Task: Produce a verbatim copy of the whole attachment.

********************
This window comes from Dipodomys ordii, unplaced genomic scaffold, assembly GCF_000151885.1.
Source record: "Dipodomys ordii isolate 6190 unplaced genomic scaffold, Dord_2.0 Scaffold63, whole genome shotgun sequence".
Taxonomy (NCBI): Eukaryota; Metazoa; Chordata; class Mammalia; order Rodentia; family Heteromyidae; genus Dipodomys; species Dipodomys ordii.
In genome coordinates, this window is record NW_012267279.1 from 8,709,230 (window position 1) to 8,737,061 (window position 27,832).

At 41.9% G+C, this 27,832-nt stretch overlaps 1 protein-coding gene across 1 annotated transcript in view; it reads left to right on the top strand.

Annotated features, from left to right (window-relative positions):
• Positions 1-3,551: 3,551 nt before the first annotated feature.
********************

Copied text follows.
This window comes from Dipodomys ordii, unplaced genomic scaffold, assembly GCF_000151885.1.
Source record: "Dipodomys ordii isolate 6190 unplaced genomic scaffold, Dord_2.0 Scaffold63, whole genome shotgun sequence".
Taxonomy (NCBI): Eukaryota; Metazoa; Chordata; class Mammalia; order Rodentia; family Heteromyidae; genus Dipodomys; species Dipodomys ordii.
In genome coordinates, this window is record NW_012267279.1 from 8,709,230 (window position 1) to 8,737,061 (window position 27,832).

At 41.9% G+C, this 27,832-nt stretch overlaps 1 protein-coding gene across 1 annotated transcript in view; it reads left to right on the top strand.

Annotated features, from left to right (window-relative positions):
• Positions 1-3,551: 3,551 nt before the first annotated feature.